For its 40th anniversary, the Smart Museum offers inviting, unexpected avenues to approach art.
Wandering through the Smart Museum’s current exhibition, it seems almost as if the curatorial staff, faced with having to choose from among the 12,000 items in the museum’s collection, decided to choose a little bit of everything. The result is a glorious profusion. Objects and Voices: A Collection of Stories, running through June 21, consumes the whole museum (as did last fall’s Carved, Cast, Crumpled: Sculpture All Ways, the exhibit that preceded it in celebrating the Smart’s 40th anniversary). There are Tiffany vases and a Frank Lloyd Wright window, Japanese scroll paintings, engravings from the German romanticism period, architectural fragments from medieval French monasteries, avant-garde Chinese photography, contemporary abstract sculpture. A 1968 Romare Bearden collage once owned by Ralph Ellison hangs in one gallery, while in another a Marcel Duchamp Boîte-en-valise (“Box in a Valise”) unlatches to reveal miniature reproductions of his works.
It isn’t only the artwork that is so diverse. The show consists of 17 microexhibits, each exploring a different theme: literary narratives in painting, British and American modernist design, questions of identity for Asian artists in America, the emotional effect of nudity in art. The museum’s staff invited outside collaborators—all with their own relationships to the Smart—to organize each exhibit, stepping aside to allow free rein to artists, curators, former Smart Museum interns, UChicago faculty, art history alumni, and current students. Museum staff began planning the exhibition two years ago, says Anne Leonard, curator and associate director of academic initiatives at the Smart.
One exhibit was produced by fifth graders taking part in the museum’s programs for South Side elementary schools. Led by teaching artist Candice Latimer, students from Beasley Academic Center in the Washington Park neighborhood composed written and artistic responses to pieces in the Smart’s collection: Alice Neel’s The City, Michiel Simons’s Still Life with Fruit and Flowers on a Draped Ledge, Chinese mingqi sculptures.
Some microexhibits are straightforwardly interpretive. Some put artworks in conversation with literature or music. Others are more personal, weaving in life stories. Donors discuss what drew them to the art they collected, and why they wanted to give it to the Smart. UChicago art historian Martha Ward ruminates the modern-day bloodshed that compelled her to include Otto Dix’s ruthlessly realist War prints about the First World War in her introductory art history course. Russell Bowman, AM’75, the former director of the Milwaukee Art Museum, traces painter Mark Rothko’s transformation from moody realist to simplified, emotive abstractionist—while contemplating his own evolving relationship with the artist’s work, which he first encountered as an undergraduate four decades ago.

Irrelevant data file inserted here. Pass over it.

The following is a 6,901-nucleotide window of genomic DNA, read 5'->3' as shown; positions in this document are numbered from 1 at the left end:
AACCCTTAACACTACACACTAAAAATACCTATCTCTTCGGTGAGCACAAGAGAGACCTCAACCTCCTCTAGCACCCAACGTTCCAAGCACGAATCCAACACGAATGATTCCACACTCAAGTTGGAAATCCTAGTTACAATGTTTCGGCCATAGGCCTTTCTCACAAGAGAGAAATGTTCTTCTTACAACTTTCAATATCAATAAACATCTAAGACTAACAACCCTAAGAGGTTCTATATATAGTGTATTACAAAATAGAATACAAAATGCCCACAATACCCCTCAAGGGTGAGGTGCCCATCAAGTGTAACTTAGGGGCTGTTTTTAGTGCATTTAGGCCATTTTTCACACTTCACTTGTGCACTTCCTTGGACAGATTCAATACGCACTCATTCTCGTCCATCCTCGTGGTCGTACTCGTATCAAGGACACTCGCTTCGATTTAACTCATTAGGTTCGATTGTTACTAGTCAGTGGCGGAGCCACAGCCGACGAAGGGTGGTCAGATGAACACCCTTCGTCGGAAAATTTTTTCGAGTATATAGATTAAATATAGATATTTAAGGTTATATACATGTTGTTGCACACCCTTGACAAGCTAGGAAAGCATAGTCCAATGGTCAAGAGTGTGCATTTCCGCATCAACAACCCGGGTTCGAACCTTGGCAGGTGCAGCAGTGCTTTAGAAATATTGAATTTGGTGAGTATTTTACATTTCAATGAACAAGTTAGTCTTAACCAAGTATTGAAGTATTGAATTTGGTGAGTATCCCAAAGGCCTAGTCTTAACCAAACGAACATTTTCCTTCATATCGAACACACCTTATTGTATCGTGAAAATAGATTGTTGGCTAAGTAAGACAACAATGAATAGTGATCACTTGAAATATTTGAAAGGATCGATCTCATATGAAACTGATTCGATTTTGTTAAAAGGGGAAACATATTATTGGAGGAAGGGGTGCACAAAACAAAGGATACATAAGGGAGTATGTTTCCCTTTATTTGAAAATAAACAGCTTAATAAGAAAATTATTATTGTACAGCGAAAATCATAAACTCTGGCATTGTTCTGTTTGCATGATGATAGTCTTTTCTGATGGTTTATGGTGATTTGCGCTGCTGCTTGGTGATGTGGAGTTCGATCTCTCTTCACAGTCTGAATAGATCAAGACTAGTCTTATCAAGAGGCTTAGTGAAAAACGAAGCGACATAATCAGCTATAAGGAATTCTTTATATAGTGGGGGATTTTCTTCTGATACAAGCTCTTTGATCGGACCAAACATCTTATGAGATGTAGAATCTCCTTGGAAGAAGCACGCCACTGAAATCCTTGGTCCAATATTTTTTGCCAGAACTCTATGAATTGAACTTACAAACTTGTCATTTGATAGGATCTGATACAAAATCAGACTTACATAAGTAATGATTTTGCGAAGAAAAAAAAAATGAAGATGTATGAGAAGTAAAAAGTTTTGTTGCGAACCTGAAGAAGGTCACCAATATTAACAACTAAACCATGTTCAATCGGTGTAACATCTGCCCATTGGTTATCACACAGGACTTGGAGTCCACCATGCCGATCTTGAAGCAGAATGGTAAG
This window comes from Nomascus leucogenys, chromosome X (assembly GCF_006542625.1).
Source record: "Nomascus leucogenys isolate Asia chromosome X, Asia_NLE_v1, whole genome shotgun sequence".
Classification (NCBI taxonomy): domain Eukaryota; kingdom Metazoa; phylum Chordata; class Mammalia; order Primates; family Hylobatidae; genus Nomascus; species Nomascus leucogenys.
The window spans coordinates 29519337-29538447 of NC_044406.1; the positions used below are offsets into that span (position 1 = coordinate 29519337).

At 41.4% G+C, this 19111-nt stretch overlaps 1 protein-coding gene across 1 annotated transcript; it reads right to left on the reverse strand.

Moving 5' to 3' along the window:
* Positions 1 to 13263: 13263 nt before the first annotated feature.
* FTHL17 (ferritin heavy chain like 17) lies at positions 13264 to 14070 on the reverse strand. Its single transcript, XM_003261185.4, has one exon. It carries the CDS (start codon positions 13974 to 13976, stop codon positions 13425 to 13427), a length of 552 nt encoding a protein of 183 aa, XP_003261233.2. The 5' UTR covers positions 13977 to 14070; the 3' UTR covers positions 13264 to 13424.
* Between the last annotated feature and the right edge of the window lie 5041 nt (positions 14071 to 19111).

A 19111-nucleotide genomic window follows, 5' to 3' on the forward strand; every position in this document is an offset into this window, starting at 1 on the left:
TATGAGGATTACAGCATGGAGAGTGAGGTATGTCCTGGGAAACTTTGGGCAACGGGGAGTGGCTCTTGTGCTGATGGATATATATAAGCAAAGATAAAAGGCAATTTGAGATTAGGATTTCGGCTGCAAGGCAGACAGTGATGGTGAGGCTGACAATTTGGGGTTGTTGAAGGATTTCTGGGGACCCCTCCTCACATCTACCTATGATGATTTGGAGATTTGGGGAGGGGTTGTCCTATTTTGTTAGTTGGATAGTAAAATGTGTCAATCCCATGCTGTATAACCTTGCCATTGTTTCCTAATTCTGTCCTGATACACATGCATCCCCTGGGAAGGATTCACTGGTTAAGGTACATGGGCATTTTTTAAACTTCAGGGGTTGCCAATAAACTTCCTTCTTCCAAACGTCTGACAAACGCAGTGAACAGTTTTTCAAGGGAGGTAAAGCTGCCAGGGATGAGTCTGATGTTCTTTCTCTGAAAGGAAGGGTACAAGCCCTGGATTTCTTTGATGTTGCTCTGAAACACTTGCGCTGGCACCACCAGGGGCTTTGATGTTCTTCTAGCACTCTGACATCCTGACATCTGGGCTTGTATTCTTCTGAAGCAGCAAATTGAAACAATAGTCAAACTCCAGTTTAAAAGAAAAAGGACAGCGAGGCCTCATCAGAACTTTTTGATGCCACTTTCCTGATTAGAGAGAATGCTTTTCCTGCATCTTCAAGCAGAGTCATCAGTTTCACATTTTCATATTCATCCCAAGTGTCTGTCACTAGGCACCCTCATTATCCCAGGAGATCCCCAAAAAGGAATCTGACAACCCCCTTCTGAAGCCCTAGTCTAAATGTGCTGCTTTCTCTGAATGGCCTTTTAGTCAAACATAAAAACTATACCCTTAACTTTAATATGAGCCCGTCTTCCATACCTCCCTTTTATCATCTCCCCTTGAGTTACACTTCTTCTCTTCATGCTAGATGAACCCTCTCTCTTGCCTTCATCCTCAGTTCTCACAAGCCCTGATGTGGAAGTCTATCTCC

Thought provoking and deeply layered, the exhibit gives a sense of arms open wide, offering multiple avenues into the Smart’s holdings. That, says Leonard, was the intention. “There’s still an impression out there that when you go to a museum, you are expected to have a lot of background or knowledge, and that without it you aren’t equipped to appreciate what you’re seeing,” she says. “We’re trying to democratize that a little bit by showing the great variety of ways that art can be experienced and looked at and worked with.”
Several works in Objects and Voices have never been exhibited at the Smart—new acquisitions, new bequests, works newly emerged from storage. Ralph Ellison’s Bearden collage is one, along with an 18th-century painting by Jean-Baptiste Regnault and a 2014 sculpture by Antony Gormley. Perhaps the most intriguing among the microexhibits of newly displayed works involves a painting attributed to Wassily Kandinsky, with dark-hued lines and abstract shapes—a curve that vaguely resembles a mountain, another that might be a flower—amid a field of blues, greens, yellows, and grays. It’s titled Composition.
Signed and dated 1914, the painting has been mired in doubt for decades. In 1982, through what Hannah Klemm, the art history graduate student who curated this microexhibit, describes as a kind of clerical accident, the painting was dropped from the registry of official Kandinsky works. Afterward, it was never outright denounced, but it wasn’t reinstated either. “It’s just in this purgatory,” she says. For the past year and a half, Klemm, a former Smart curatorial intern, has been on a hunt to fill the holes in its provenance—there’s no record of the painting until 1955, when it appeared for sale in the United States—and to find out whether it’s genuine.